Graff states that by the fall of 2010, Mueller had become the longest-serving FBI director, and almost unarguably the most influential, since J. Edgar Hoover. Mueller's face has aged greatly since the day he stood next to George W. bush as the president announced his nomination to be the Bureau's sixth director. As his onetime deputy director, Bruce Gephardt explains, "Bob has consumed himself into the FBI to make it better than it was yesterday." The stress of a thousand Oval Office meetings, some three thousand Threat Matrices, tens of thousands of briefings, scores of congressional hearings, and funerals for five agents killed in the line of duty is now etched around Mueller's eyes. As he explains, "When I look ahead, threats are going to have one foot in the U.S. and one foot overseas. When I started out as a prosecutor, maybe one case in ten would intersect with someone in another state. Now in many areas, it's not just other states, its other countries. This is all about putting the Bureau in a posture of predicting the next threat." There will be a moment when the director will exit the Hoover Building for the last time, when he no longer spends his mornings at the White House, when he can stand in the sun and work on his mornings at the White House, when he can stand in the sun and work on his golf game. Robert Mueller will go--but the "Threat Matrix": a spreadsheet prepared daily to track all the unfolding terrorist plots and intelligence rumors, will remain.
FILE - In this Wednesday, June 7, 2017 file photo, acting FBI Director Andrew McCabe appears before a Senate Intelligence Committee hearing about the Foreign Intelligence Surveillance Act, on Capitol Hill in Washington. On Saturday, Dec. 23, 2017, President Donald Trump reacted to reports about the coming retirement of FBI Deputy Director McCabe, who has been buffeted by attacks from the president and his Republican allies over alleged anti-Trump bias in the agency, by retweeting falsehoods about McCabe's wife. (AP Photo/Alex Brandon)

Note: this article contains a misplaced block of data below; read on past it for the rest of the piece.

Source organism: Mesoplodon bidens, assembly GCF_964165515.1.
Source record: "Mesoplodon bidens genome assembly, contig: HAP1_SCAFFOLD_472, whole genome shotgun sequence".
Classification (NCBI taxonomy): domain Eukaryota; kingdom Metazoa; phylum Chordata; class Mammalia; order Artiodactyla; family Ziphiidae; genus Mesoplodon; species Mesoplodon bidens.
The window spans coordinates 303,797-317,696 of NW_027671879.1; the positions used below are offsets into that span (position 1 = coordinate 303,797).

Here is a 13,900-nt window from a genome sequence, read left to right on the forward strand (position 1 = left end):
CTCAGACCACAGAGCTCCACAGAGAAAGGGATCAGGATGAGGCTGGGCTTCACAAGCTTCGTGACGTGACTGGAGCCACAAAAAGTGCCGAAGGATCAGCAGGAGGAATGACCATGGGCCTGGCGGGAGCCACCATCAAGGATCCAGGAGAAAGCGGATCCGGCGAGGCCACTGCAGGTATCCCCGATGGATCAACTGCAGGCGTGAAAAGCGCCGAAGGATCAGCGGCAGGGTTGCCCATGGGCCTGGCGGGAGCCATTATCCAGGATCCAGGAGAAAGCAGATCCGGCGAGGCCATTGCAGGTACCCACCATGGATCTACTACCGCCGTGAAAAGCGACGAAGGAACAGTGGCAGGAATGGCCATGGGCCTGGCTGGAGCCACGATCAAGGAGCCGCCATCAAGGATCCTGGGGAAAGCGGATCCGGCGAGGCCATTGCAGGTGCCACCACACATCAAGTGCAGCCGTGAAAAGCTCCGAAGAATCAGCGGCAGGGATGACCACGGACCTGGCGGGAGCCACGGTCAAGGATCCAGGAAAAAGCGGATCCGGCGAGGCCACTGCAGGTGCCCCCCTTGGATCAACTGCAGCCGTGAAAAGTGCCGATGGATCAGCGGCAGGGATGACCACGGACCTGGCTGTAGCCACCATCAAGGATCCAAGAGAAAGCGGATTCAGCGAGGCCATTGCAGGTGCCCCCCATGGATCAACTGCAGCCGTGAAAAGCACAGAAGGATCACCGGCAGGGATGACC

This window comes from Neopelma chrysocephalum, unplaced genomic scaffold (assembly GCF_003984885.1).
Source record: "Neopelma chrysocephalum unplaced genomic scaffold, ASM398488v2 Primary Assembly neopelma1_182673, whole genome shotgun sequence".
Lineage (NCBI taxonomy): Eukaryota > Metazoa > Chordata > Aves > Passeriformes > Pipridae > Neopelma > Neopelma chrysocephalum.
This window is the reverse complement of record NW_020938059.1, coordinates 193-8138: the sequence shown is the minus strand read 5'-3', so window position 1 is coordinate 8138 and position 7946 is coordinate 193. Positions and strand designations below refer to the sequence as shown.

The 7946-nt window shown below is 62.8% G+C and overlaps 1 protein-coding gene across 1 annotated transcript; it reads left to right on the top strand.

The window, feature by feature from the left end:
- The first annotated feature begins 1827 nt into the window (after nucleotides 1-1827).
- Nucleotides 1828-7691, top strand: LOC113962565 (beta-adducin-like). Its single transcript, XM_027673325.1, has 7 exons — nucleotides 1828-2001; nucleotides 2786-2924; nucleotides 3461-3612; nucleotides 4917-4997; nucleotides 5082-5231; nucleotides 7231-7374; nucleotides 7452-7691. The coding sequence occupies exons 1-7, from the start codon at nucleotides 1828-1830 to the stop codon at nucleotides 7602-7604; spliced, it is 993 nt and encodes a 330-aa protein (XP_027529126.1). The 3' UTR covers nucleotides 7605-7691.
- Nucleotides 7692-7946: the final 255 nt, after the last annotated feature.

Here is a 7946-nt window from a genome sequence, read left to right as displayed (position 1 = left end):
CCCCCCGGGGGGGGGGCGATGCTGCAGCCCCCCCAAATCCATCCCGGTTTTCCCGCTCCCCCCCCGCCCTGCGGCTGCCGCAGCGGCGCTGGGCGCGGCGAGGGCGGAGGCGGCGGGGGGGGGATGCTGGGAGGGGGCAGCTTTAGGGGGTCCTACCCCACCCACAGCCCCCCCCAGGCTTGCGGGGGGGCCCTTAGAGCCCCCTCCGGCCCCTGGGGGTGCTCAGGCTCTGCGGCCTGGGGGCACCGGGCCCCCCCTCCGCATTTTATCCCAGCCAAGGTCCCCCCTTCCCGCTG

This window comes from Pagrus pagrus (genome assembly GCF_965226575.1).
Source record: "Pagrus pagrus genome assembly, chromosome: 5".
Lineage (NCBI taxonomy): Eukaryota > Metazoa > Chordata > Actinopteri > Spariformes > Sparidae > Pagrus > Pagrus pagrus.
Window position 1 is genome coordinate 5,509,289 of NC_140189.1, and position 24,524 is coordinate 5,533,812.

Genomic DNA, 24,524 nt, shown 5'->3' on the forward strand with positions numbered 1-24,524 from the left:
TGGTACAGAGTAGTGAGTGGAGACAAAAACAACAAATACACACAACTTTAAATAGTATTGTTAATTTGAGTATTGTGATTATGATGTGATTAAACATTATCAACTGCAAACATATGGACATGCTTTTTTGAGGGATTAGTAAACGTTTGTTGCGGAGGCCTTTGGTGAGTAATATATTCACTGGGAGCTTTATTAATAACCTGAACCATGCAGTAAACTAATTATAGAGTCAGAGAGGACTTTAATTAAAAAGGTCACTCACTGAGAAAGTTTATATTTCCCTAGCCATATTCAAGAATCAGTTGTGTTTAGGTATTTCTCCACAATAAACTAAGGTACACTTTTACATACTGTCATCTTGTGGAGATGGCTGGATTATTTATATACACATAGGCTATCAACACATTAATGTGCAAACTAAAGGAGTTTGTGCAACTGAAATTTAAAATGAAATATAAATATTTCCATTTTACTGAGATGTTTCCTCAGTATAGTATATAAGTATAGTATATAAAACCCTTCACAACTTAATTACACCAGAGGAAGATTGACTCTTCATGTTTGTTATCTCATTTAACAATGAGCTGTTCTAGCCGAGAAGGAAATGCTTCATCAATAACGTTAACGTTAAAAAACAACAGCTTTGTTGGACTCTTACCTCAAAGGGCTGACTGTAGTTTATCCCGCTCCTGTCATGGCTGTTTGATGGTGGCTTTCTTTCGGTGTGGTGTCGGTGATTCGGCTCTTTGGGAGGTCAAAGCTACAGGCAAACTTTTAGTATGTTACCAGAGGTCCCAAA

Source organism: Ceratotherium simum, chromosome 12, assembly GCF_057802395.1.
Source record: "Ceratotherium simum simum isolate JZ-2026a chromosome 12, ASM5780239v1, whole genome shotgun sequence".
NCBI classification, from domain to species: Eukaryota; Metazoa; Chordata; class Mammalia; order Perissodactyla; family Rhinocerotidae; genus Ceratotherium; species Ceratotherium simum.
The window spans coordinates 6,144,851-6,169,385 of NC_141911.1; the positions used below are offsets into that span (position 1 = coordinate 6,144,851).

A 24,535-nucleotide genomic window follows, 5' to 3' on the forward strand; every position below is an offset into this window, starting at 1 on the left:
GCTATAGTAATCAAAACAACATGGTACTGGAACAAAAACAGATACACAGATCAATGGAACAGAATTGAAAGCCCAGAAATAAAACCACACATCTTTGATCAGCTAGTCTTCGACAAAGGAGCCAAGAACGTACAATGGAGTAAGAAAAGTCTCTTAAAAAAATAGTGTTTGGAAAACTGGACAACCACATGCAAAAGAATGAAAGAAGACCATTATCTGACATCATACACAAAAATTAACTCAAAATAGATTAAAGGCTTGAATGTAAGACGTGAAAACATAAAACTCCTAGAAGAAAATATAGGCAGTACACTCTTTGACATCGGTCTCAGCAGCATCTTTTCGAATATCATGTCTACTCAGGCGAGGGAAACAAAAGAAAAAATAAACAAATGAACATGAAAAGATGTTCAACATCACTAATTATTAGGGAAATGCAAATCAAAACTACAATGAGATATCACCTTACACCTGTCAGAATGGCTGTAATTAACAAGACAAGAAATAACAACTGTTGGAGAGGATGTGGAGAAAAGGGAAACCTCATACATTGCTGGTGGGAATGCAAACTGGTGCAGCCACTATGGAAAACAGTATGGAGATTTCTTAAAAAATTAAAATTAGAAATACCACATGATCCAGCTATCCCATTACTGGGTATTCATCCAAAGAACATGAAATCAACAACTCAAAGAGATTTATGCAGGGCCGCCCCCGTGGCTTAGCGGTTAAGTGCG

With guest host Anthony Brooks.
FBI Deputy Director Andrew McCabe resigns abruptly. Republicans in Congress vote to release a Republican-authored memo critical of the FBI's investigation into the Trump campaign. Are we steps away from a constitutional crisis?
We were joined by the Washington Post's Devlin Barrett, Politico's Joshua Gerstein, UPenn's Claire Finkelstein and George Washington University's Jonathan Turley.
Devlin Barrett, national security reporter for the Washington Post. (@DevlinBarrett)
Josh Gerstein, senior White House reporter for Politico. (@joshgerstein)
Claire Finkelstein, Algernon Biddle Professor of Law and Professor of Philosophy at the University of Pennsylvania, director of the Center for Ethics and the Rule of Law.
Washington Post: FBI's McCabe Leaving Deputy Director Job — "Andrew McCabe has been a frequent target of President Trump and congressional Republicans."
Politico: McCabe Out As FBI's No. 2. — "His exit comes amid heated partisan tensions around special counsel Robert Mueller’s probe. House Republicans have pointed to text messages between FBI officials to allege bias at the agency and drafted a secret memo about the bureau’s surveillance of a former Trump campaign official. Democrats and DOJ officials have defended Mueller and the FBI, but McCabe still became a focal point as Trump and others in the GOP bashed him."
President Trump’s war against the FBI is red hot. Last year, former FBI Director James Comey, fired. Now, FBI Deputy Director Andrew McCabe, a target of presidential attacks - forced out early. We’ve heard the President tried to fire special counsel Bob Mueller, whose probe has reached Trump’s inner circle. And now a Republican memo accuses the FBI of dirty politics. This hour, On Point: Are we lurching toward a constitutional crisis? --Anthony Brooks
This program aired on January 30, 2018. http://www.wbur.org/onpoint/2018/01/29/constitutional-crisis-mccabe